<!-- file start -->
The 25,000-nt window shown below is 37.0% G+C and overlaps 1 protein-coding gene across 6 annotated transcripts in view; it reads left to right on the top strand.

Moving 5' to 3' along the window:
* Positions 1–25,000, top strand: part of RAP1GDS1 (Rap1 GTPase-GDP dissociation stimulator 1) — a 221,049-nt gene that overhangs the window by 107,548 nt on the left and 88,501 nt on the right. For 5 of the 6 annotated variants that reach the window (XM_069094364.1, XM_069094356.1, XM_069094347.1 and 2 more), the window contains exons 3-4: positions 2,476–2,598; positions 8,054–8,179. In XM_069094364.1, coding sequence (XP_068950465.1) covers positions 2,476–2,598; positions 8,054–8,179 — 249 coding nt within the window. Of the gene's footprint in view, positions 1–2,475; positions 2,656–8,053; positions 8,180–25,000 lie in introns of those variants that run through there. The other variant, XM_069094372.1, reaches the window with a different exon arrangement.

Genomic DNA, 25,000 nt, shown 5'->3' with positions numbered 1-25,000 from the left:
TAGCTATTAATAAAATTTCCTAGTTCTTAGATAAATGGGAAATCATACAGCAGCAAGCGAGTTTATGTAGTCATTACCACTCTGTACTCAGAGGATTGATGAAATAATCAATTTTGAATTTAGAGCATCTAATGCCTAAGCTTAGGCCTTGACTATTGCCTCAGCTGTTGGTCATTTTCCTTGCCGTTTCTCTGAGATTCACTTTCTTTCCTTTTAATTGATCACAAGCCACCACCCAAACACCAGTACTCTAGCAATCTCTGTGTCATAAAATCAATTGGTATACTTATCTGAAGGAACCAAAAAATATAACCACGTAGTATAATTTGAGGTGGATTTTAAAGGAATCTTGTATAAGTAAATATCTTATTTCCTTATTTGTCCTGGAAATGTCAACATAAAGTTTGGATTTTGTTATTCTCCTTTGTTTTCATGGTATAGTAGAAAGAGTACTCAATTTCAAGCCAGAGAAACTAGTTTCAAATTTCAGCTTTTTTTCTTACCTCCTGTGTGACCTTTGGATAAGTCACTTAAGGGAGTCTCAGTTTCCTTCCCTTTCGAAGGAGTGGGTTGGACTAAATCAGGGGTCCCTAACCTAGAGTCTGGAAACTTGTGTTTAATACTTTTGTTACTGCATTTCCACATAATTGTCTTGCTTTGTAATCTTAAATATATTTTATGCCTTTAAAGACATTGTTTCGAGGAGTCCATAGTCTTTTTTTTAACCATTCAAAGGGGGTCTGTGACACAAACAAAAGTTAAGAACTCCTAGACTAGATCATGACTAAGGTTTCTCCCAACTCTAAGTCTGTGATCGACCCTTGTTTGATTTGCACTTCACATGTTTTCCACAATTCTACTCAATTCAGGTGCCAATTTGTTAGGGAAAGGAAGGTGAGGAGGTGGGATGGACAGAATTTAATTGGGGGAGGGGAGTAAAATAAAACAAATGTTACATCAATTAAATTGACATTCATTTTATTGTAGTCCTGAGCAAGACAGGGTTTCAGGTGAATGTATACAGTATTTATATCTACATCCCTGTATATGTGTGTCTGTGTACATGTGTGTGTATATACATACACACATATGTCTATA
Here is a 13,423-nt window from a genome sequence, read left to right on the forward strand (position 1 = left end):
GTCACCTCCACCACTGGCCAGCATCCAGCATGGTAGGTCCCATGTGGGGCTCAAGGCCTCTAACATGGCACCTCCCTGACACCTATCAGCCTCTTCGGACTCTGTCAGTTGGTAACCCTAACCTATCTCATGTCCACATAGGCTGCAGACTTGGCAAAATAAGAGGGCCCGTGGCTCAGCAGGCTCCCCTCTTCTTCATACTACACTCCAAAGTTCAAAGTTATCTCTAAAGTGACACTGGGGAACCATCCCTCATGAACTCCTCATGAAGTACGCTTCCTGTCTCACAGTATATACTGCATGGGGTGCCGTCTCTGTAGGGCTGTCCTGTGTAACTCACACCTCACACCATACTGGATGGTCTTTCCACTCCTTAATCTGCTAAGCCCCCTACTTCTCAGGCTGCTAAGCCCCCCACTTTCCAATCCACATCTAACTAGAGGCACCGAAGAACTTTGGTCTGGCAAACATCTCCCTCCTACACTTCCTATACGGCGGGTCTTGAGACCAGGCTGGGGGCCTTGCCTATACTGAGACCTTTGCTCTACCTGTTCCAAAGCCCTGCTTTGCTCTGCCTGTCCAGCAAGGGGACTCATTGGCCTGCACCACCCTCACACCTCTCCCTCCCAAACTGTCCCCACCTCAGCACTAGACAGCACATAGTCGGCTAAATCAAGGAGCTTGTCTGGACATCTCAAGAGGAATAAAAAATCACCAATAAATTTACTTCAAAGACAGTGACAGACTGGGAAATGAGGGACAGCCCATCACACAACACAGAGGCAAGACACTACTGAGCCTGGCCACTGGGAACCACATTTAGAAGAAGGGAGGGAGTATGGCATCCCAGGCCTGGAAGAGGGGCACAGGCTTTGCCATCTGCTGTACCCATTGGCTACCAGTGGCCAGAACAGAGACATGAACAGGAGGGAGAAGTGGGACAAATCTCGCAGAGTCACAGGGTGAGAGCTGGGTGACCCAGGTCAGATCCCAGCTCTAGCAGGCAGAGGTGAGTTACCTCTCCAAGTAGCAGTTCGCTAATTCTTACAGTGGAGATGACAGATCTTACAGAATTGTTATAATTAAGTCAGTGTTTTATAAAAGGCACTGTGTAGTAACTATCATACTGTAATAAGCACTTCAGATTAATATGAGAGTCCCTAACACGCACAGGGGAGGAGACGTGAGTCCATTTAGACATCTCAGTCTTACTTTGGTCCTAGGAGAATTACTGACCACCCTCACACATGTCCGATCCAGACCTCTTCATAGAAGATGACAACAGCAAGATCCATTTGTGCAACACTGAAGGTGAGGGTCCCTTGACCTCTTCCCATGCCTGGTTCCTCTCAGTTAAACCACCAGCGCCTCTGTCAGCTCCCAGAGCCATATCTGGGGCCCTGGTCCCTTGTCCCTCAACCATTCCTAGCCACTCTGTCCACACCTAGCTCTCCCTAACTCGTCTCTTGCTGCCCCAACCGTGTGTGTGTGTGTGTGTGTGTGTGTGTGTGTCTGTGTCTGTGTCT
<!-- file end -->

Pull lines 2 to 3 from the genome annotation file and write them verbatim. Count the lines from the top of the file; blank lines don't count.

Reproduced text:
Moving 5' to 3' along the window:
* Positions 1–25,000, top strand: part of RAP1GDS1 (Rap1 GTPase-GDP dissociation stimulator 1) — a 221,049-nt gene that overhangs the window by 107,548 nt on the left and 88,501 nt on the right. For 5 of the 6 annotated variants that reach the window (XM_069094364.1, XM_069094356.1, XM_069094347.1 and 2 more), the window contains exons 3-4: positions 2,476–2,598; positions 8,054–8,179. In XM_069094364.1, coding sequence (XP_068950465.1) covers positions 2,476–2,598; positions 8,054–8,179 — 249 coding nt within the window. Of the gene's footprint in view, positions 1–2,475; positions 2,656–8,053; positions 8,180–25,000 lie in introns of those variants that run through there. The other variant, XM_069094372.1, reaches the window with a different exon arrangement.